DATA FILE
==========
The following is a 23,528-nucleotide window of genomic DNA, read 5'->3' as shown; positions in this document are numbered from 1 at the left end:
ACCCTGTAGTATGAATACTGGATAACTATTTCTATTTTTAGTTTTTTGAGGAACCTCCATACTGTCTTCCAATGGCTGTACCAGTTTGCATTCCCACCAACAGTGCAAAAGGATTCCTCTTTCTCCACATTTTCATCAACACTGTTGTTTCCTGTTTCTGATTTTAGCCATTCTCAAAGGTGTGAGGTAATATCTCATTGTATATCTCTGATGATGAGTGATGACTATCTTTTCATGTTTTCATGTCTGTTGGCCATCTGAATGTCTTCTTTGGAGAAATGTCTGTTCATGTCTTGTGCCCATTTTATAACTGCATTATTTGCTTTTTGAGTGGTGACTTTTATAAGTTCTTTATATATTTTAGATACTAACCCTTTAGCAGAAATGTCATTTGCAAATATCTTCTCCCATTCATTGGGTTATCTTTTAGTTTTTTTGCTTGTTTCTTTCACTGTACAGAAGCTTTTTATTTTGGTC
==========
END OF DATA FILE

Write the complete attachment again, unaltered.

The following is a 23,528-nucleotide window of genomic DNA, read 5'->3' as shown; positions in this document are numbered from 1 at the left end:
ACCCTGTAGTATGAATACTGGATAACTATTTCTATTTTTAGTTTTTTGAGGAACCTCCATACTGTCTTCCAATGGCTGTACCAGTTTGCATTCCCACCAACAGTGCAAAAGGATTCCTCTTTCTCCACATTTTCATCAACACTGTTGTTTCCTGTTTCTGATTTTAGCCATTCTCAAAGGTGTGAGGTAATATCTCATTGTATATCTCTGATGATGAGTGATGACTATCTTTTCATGTTTTCATGTCTGTTGGCCATCTGAATGTCTTCTTTGGAGAAATGTCTGTTCATGTCTTGTGCCCATTTTATAACTGCATTATTTGCTTTTTGAGTGGTGACTTTTATAAGTTCTTTATATATTTTAGATACTAACCCTTTAGCAGAAATGTCATTTGCAAATATCTTCTCCCATTCATTGGGTTATCTTTTAGTTTTTTTGCTTGTTTCTTTCACTGTACAGAAGCTTTTTATTTTGGTC